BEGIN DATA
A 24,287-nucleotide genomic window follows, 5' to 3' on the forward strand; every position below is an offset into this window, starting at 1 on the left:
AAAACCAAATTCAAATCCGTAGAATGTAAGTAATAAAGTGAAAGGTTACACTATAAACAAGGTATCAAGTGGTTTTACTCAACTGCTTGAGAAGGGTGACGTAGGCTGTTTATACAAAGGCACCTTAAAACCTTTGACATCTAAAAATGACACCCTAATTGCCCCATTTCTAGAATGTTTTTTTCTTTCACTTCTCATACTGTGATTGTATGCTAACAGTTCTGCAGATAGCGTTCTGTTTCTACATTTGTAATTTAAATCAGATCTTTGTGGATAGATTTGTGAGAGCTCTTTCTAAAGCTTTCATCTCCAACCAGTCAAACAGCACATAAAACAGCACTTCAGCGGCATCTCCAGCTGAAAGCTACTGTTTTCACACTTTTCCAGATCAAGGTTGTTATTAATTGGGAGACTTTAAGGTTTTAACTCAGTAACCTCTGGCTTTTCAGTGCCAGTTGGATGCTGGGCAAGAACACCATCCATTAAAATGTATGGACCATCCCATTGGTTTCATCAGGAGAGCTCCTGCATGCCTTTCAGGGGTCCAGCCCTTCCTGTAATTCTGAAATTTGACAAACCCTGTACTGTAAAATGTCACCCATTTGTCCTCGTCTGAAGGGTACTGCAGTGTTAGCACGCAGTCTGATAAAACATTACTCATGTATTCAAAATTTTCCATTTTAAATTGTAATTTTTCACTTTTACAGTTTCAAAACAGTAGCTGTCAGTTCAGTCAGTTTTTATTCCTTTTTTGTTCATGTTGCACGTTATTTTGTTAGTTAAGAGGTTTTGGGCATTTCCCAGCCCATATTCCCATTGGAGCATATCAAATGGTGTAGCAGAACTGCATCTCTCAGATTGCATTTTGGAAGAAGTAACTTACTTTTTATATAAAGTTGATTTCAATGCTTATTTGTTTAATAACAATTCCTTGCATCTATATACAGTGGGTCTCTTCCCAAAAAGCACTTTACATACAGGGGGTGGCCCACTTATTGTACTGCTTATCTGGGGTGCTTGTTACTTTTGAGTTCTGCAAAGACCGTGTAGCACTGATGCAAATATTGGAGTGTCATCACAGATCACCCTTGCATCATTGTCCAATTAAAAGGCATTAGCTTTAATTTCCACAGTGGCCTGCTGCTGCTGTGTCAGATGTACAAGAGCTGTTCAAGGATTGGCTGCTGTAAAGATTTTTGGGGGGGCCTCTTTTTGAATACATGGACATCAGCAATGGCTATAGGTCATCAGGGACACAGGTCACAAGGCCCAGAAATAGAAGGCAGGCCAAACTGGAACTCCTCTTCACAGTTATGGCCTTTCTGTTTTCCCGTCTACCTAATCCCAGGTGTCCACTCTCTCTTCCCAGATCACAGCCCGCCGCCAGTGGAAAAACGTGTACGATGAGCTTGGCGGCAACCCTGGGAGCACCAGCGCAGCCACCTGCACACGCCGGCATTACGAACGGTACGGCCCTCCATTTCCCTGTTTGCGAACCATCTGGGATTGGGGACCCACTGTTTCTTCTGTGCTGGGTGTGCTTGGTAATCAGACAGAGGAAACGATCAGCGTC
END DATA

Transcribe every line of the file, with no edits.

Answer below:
A 24,287-nucleotide genomic window follows, 5' to 3' on the forward strand; every position below is an offset into this window, starting at 1 on the left:
AAAACCAAATTCAAATCCGTAGAATGTAAGTAATAAAGTGAAAGGTTACACTATAAACAAGGTATCAAGTGGTTTTACTCAACTGCTTGAGAAGGGTGACGTAGGCTGTTTATACAAAGGCACCTTAAAACCTTTGACATCTAAAAATGACACCCTAATTGCCCCATTTCTAGAATGTTTTTTTCTTTCACTTCTCATACTGTGATTGTATGCTAACAGTTCTGCAGATAGCGTTCTGTTTCTACATTTGTAATTTAAATCAGATCTTTGTGGATAGATTTGTGAGAGCTCTTTCTAAAGCTTTCATCTCCAACCAGTCAAACAGCACATAAAACAGCACTTCAGCGGCATCTCCAGCTGAAAGCTACTGTTTTCACACTTTTCCAGATCAAGGTTGTTATTAATTGGGAGACTTTAAGGTTTTAACTCAGTAACCTCTGGCTTTTCAGTGCCAGTTGGATGCTGGGCAAGAACACCATCCATTAAAATGTATGGACCATCCCATTGGTTTCATCAGGAGAGCTCCTGCATGCCTTTCAGGGGTCCAGCCCTTCCTGTAATTCTGAAATTTGACAAACCCTGTACTGTAAAATGTCACCCATTTGTCCTCGTCTGAAGGGTACTGCAGTGTTAGCACGCAGTCTGATAAAACATTACTCATGTATTCAAAATTTTCCATTTTAAATTGTAATTTTTCACTTTTACAGTTTCAAAACAGTAGCTGTCAGTTCAGTCAGTTTTTATTCCTTTTTTGTTCATGTTGCACGTTATTTTGTTAGTTAAGAGGTTTTGGGCATTTCCCAGCCCATATTCCCATTGGAGCATATCAAATGGTGTAGCAGAACTGCATCTCTCAGATTGCATTTTGGAAGAAGTAACTTACTTTTTATATAAAGTTGATTTCAATGCTTATTTGTTTAATAACAATTCCTTGCATCTATATACAGTGGGTCTCTTCCCAAAAAGCACTTTACATACAGGGGGTGGCCCACTTATTGTACTGCTTATCTGGGGTGCTTGTTACTTTTGAGTTCTGCAAAGACCGTGTAGCACTGATGCAAATATTGGAGTGTCATCACAGATCACCCTTGCATCATTGTCCAATTAAAAGGCATTAGCTTTAATTTCCACAGTGGCCTGCTGCTGCTGTGTCAGATGTACAAGAGCTGTTCAAGGATTGGCTGCTGTAAAGATTTTTGGGGGGGCCTCTTTTTGAATACATGGACATCAGCAATGGCTATAGGTCATCAGGGACACAGGTCACAAGGCCCAGAAATAGAAGGCAGGCCAAACTGGAACTCCTCTTCACAGTTATGGCCTTTCTGTTTTCCCGTCTACCTAATCCCAGGTGTCCACTCTCTCTTCCCAGATCACAGCCCGCCGCCAGTGGAAAAACGTGTACGATGAGCTTGGCGGCAACCCTGGGAGCACCAGCGCAGCCACCTGCACACGCCGGCATTACGAACGGTACGGCCCTCCATTTCCCTGTTTGCGAACCATCTGGGATTGGGGACCCACTGTTTCTTCTGTGCTGGGTGTGCTTGGTAATCAGACAGAGGAAACGATCAGCGTC